Susie Bright

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Susie Bright
Susie Bright at Come As You Are Co-operative.jpg
Susie Bright at Come As You Are in 2012
Born Susannah Bright
(1958-03-25) March 25, 1958 (age 56)
Arlington, Virginia
Other names Susie Sexpert
Education B.A., U.C. Santa Cruz, 1981; M.F.A. New College, San Francisco, 2007
Occupation writer, speaker, teacher, audio-show host
Notable work(s) SexWise
Movement sex-positive feminist

Susannah "Susie" Bright (also known as Susie Sexpert) (born March 25, 1958) is an American writer, speaker, teacher, audio-show host, and performer, all on the subject of sexuality.[1] She is one of the first writers/activists referred to as a sex-positive feminist.[2]


Susie Bright was active in the 1970s in various left-wing progressive causes, in particular the feminist and anti-war movements. She was also one of the founding members of Teamsters for a Democratic Union, and wrote under the pseudonym Sue Daniels.[3]

Bright co-founded and edited the first women's sex-magazine, On Our Backs, "entertainment for the adventurous lesbian," from 1984 to 1991.[4] From 1992 to 1994 she was a columnist for San Francisco Review of Books. She founded the first women's erotica book-series, Herotica, and edited the first three volumes. She started and edited The Best American Erotica series in 1993, which continued as an annual publication until 2008.[5] She was the choreographer/consultant for the Wachowskis film, Bound (in which she also had a cameo appearance). Bright also appeared as herself in an episode of the HBO series Six Feet Under.

Bright was the first female member of the X-Rated Critics Organization in 1986, and wrote feminist reviews of erotic films for Penthouse Forum from 1986–1989.[6]

Her film-reviews of mainstream movies are widely published, and her comments on gay film history are featured in the documentary film The Celluloid Closet.[7]

She has a weekly program entitled In Bed with Susie Bright distributed through, where she discusses a variety of social, freedom of speech and sex-related topics. Interviews, book and movie reviews are common, as are letters from listeners. The show generally begins with a monologue on current events. The show concludes with a letters-segment and the catch-phrase "Clits up!"[citation needed] Her website has operated since March 1997, and she began her blog in 2004.

Personal life[edit]

She has one daughter, Aretha Bright, and lives with her partner, Jon Bailiff. She currently resides in Santa Cruz, California. Her father was the linguist William Bright. She identifies as a "dyke" though throughout her life she has been bisexual in her choice of partners. She is also openly nonmonogamous, in both her past and present relationships.[8]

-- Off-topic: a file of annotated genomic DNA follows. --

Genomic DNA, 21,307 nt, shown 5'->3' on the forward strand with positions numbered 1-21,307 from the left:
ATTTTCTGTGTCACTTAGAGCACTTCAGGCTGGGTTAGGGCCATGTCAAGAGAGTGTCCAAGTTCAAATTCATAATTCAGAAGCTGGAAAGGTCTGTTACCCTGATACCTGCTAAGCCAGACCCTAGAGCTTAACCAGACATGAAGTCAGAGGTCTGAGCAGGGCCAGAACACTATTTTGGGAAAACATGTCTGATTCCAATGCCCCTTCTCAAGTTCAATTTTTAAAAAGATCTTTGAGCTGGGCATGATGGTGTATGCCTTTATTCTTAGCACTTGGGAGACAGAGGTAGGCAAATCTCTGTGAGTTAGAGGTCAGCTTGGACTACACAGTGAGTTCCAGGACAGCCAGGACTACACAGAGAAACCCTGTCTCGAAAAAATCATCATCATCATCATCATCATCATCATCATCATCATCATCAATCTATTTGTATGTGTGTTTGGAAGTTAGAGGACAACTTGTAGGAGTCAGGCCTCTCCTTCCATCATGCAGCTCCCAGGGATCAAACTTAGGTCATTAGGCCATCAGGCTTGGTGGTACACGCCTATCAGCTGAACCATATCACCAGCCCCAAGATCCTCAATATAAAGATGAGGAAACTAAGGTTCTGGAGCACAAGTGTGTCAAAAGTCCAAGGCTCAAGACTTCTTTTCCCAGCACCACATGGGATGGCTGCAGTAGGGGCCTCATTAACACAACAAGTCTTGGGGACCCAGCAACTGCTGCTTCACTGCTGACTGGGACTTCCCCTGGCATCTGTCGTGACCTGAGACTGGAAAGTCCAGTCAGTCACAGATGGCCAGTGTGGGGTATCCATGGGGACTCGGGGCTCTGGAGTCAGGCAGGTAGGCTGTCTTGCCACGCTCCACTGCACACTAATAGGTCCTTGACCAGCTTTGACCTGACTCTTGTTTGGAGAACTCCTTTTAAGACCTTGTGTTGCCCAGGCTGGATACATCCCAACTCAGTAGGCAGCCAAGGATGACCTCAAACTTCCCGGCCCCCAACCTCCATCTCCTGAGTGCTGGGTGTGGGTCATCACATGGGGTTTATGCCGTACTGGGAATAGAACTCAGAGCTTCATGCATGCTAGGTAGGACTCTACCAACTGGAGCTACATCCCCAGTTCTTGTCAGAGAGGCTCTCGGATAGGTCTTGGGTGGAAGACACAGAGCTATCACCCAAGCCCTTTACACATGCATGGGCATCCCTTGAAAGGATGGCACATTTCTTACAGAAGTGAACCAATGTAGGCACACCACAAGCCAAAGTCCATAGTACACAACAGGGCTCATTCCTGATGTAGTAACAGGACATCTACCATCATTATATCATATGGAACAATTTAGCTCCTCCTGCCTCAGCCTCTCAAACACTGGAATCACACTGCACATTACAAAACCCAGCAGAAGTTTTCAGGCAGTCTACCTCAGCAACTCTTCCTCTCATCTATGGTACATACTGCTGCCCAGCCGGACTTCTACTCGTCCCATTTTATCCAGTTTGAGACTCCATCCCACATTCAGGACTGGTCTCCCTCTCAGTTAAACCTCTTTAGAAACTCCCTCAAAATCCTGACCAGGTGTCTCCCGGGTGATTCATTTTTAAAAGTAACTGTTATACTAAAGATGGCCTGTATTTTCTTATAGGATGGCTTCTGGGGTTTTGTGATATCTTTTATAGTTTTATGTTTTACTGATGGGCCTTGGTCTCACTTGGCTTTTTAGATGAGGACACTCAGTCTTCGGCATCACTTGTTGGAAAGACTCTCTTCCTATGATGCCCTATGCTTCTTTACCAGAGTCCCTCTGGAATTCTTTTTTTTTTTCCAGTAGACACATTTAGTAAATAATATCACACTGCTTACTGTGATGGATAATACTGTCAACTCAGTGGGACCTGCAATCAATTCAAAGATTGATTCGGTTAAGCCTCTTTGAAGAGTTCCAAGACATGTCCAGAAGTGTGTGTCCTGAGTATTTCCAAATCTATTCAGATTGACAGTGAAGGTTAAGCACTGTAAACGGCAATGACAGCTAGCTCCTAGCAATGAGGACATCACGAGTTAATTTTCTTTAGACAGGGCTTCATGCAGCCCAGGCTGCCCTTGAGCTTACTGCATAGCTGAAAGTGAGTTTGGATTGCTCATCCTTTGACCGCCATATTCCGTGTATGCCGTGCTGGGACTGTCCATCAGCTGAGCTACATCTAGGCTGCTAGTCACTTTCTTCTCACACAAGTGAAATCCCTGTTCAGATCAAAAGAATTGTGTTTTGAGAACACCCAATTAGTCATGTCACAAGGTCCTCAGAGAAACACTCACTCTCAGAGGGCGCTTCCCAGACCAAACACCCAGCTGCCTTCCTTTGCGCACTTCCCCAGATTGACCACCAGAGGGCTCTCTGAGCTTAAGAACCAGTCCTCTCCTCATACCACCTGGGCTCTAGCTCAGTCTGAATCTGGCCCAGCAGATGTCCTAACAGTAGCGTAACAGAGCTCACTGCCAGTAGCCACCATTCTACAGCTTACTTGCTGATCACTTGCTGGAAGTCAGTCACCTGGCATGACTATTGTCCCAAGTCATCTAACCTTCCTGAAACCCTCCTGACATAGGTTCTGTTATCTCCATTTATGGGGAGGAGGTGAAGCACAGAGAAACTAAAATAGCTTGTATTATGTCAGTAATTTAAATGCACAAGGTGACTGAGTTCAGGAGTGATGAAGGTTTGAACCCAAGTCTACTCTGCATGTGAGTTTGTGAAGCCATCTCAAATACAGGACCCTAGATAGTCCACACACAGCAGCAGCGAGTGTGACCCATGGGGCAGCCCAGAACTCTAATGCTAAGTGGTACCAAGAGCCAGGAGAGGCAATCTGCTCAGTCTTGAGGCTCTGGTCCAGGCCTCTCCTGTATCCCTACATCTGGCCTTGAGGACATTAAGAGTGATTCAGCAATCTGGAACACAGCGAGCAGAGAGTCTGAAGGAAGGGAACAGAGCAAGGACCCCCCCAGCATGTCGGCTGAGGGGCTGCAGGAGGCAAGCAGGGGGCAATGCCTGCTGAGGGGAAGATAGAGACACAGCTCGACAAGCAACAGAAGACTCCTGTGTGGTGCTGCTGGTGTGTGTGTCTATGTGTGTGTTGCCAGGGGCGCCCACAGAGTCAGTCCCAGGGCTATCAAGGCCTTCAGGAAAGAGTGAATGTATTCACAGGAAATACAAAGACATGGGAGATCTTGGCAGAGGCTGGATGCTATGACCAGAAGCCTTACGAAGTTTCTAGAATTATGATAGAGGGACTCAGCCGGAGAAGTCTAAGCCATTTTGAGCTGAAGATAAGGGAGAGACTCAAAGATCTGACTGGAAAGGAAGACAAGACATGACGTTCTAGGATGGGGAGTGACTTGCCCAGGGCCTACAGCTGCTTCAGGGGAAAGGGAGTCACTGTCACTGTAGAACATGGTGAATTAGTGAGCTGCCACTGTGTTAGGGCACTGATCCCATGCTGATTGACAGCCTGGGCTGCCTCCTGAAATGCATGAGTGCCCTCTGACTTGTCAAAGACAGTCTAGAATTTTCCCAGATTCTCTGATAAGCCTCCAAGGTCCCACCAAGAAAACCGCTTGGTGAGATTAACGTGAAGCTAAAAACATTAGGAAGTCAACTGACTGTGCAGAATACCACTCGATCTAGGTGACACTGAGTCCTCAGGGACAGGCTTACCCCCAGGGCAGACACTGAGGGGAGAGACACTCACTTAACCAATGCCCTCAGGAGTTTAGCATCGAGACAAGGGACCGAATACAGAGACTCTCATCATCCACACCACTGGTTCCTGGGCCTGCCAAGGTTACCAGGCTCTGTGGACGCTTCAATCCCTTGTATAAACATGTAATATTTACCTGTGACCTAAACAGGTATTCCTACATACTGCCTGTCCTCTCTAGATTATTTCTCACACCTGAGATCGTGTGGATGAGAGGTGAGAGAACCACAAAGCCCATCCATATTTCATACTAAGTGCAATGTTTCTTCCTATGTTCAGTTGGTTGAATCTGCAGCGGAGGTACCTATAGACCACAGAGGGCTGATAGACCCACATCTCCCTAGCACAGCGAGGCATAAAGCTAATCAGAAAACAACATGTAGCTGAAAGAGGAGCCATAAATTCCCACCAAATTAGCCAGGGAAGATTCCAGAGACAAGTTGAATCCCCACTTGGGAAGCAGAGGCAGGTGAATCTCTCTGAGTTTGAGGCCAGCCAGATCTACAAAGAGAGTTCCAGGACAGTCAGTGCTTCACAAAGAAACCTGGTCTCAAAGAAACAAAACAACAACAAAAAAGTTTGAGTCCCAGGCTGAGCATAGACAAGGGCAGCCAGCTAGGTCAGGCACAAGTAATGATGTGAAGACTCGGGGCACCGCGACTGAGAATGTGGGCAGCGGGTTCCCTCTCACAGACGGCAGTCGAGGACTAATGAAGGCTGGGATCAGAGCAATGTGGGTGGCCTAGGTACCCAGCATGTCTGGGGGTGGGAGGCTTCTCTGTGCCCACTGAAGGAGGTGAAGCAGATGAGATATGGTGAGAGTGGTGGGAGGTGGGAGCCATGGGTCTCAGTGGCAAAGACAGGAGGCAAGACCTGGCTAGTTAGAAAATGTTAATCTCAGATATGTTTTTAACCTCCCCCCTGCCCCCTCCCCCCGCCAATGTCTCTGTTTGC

As editor

  • Totally Herotica, Book-of-the-Month Club, 1995
  • Herotica, Herotica II, Herotica III, Down There Press and Penguin USA, 1988, 1992, and 1994
  • Best American Erotica, Simon and Schuster, 1993–2008[citation needed]
  • Nothing But the Girl: The Blatant Lesbian Image (as co-editor and co-author), Cassell, 1996
  • Three the Hard Way: Three Novellas by William Harrison, Greg Boyd, and Tsaurah Litzky, Simon and Schuster, 2004
  • Three Kinds of Asking For It: Erotic Novellas by Eric Albert, Greta Christina, and Jill Soloway, Touchstone, 2005
  • "X: The Erotic Treasury", Chronicle Books, 2008

As author

  • Angry Women (featured artist), RE/Search, interview by Andrea Juno, Fall 1991
  • Susie Bright's Sexual Reality: A Virtual Sex Reader, Cleis Press, 1992
  • SexWise, Cleis Press, 1995
  • The Sexual State of the Union, Simon & Schuster, 1997, trade edition, 1998
  • Herotica, 10th anniversary edition, with Afterword by the editor, Down There Press, 1998
  • Susie Sexpert's Lesbian Sex World, 2nd edition with three new chapters, Cleis Press, 1998[citation needed]
  • Full Exposure: Opening Up to Sex and Creativity, HarperSanFrancisco, 1999
  • How to Write a Dirty Story, Simon and Schuster, 2002
  • Mommy's Little Girl: Susie Bright on Sex, Motherhood, Pornography, and Cherry Pie, Thunder's Mouth, 2004[citation needed]
  • Big Sex, Little Death: A Memoir (2011; OCLC 650827377)


  1. ^ Los Angeles Times
  2. ^ "Susie Bright Sexual Revolutionary", interview by Cory Silverberg, October 14, 2007, Retrieved 2008-01-02.
  3. ^ Linda Castellani (12 Jun 2001). "The WELL: Susie Bright: How to Read/Write a Dirty Story". Retrieved 11 Nov 2013. 
  4. ^ Rebecca Whisnant, Christine Stark, "Not for sale: feminists resisting prostitution and pornography", Spinifex Press, 2004, ISBN 1-876756-49-7, pp.287–288
  5. ^ Bright, Susie (January 7, 2008). "Susie Bright's Journal". Retrieved January 4, 2014. 
  6. ^ "Susie Bright, FAQs". Retrieved 11 November 2013. 
  7. ^ The Celluloid Closet; (1995) Rob Epstein and Jeffrey Friedman.
  8. ^ Sheela Lambert (27 February 2012). "Hasbian Pride, Worn-Out Sluts, and Bisexuality". Susie Bright. Retrieved 11 Nov 2013. 

External links[edit]